This is a book that really just goes into the setting up of a community for this type of situation.  Yes there are times when we have conflicts with other people and neighborhoods. But a lot of it is about how they figure out what to do and how to help themselves to survive.  In a way, it feels like what maybe following how the Governor set up his town in The Walking Dead.  Or on the show Revolution, just the beginning of how they got to handling the disaster.  All the stuff that is usually skipped in books or movies or tv shows.  Because it is kind of boring.  Maybe it is important for us to know if such an event does occur.  But honestly, I found it a bit boring.  While it was interesting to hear Herb's strategies, and the reasoning behind what they did, the story did kind of just stall out in my opinion.  And the end was really just kind of a sudden ending, and you're left before probably any of the stuff that would normally be in this type of book starts to occur.  That's just my opinion.  I still gave it a 3, because it may be something that others want to read.  Another issue I had is that I want to know why the things with the computers went out.  And what has happened to Adam's father who is a pilot and would have been in Chicago at the time.  Is the author planning a sequel?  Can't tell.  But I don't know if I'd read on or not.  My need to know those things may not be strong enough to read through another slow story.  400 pages of slowness.  So not one of my top books.  But like I said, on Goodreads I gave it a 3, because it wasn't bad, just wasn't my cup of tea.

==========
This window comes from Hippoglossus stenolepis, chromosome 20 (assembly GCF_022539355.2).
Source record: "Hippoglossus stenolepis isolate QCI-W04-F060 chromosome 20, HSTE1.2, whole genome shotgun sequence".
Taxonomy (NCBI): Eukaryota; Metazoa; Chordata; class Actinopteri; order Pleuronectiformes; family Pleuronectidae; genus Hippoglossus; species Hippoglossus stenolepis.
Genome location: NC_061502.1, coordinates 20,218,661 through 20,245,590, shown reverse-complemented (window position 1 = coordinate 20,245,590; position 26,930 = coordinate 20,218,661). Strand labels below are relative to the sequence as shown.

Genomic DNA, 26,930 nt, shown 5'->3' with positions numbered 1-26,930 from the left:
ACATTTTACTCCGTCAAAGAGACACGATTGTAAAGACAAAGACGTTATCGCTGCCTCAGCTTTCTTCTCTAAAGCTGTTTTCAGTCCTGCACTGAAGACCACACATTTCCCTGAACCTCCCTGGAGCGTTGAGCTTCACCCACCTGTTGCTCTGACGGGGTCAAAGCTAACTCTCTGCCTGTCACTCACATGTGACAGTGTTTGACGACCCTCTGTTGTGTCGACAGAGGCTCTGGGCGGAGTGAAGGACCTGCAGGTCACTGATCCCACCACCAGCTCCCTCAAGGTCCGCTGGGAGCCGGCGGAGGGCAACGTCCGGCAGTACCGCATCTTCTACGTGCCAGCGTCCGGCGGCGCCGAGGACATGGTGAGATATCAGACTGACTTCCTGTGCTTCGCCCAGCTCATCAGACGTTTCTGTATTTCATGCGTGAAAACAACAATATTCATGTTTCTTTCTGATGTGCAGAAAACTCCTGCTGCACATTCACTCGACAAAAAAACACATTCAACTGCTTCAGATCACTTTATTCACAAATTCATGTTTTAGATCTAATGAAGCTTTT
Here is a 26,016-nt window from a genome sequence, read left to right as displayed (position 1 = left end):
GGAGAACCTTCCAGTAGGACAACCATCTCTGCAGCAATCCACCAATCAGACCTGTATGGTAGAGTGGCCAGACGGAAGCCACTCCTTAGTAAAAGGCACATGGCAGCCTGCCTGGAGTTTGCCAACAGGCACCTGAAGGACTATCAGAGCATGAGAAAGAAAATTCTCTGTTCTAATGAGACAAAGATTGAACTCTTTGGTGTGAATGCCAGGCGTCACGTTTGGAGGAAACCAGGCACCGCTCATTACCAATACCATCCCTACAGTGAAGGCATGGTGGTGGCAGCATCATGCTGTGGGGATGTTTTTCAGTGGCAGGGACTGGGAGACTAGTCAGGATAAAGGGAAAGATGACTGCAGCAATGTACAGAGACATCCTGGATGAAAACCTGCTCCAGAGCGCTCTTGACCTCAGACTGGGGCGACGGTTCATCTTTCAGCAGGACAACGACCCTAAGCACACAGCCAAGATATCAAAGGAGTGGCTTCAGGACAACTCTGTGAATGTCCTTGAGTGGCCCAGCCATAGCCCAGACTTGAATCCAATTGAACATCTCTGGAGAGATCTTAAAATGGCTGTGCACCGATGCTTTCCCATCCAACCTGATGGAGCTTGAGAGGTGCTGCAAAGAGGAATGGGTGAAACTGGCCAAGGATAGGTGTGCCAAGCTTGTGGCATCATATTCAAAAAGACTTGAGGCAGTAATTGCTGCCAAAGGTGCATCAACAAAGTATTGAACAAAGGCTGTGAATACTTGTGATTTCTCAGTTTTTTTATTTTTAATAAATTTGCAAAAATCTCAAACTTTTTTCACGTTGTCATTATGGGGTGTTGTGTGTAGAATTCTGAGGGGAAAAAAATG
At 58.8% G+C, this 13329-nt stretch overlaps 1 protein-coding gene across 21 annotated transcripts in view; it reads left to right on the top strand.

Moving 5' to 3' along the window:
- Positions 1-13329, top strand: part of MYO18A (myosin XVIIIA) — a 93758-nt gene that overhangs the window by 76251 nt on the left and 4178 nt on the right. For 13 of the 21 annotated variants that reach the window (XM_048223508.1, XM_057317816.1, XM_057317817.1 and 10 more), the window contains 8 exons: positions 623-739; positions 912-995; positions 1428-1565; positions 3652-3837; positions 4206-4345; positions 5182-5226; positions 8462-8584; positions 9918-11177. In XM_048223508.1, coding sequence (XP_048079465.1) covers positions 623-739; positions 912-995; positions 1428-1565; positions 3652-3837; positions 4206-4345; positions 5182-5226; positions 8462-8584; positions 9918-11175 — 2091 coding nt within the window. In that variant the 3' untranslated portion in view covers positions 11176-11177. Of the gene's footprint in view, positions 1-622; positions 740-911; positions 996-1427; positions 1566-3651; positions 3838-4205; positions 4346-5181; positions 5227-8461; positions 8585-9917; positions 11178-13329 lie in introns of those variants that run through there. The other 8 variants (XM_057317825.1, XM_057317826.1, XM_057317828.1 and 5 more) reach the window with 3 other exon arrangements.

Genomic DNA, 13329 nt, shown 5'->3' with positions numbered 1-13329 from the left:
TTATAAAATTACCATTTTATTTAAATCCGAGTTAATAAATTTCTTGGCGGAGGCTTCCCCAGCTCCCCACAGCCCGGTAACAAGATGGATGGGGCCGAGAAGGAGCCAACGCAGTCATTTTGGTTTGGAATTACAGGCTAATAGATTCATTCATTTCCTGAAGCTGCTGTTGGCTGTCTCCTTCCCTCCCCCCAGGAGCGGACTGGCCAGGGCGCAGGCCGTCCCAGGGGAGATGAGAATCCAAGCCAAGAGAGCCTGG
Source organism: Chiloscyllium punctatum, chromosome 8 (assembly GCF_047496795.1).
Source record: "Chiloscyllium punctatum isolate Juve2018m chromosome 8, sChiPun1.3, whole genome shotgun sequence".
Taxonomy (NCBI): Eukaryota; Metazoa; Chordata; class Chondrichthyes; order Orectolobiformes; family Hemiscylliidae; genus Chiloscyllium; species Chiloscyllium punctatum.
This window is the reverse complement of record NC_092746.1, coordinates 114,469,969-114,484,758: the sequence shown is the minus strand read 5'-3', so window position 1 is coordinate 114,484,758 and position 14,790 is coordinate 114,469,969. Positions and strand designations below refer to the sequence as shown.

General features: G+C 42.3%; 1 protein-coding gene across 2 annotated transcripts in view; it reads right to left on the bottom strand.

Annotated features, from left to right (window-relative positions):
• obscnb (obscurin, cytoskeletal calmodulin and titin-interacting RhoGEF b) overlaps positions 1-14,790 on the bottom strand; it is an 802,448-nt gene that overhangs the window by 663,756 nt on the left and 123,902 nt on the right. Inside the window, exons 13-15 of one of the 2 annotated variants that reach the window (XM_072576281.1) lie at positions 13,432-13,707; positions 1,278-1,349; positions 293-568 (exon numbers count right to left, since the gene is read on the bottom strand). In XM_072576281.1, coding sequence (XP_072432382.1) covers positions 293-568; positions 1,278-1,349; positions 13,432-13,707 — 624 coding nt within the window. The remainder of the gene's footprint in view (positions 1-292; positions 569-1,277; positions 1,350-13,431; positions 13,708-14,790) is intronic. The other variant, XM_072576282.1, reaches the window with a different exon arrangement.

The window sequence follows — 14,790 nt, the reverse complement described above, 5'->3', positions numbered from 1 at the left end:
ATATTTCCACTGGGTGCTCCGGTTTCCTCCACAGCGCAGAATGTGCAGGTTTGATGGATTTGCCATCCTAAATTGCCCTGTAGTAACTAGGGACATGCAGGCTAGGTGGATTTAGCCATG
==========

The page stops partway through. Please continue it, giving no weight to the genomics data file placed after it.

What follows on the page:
6 comments:

  1. I can see why you could find this one slow. I actually enjoyed the community building aspect, but I didn't think it was all that memorable of a book.

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    1. Agreed. While it wasn't bad, it just wasn't that great, and memorable is a good way to put it.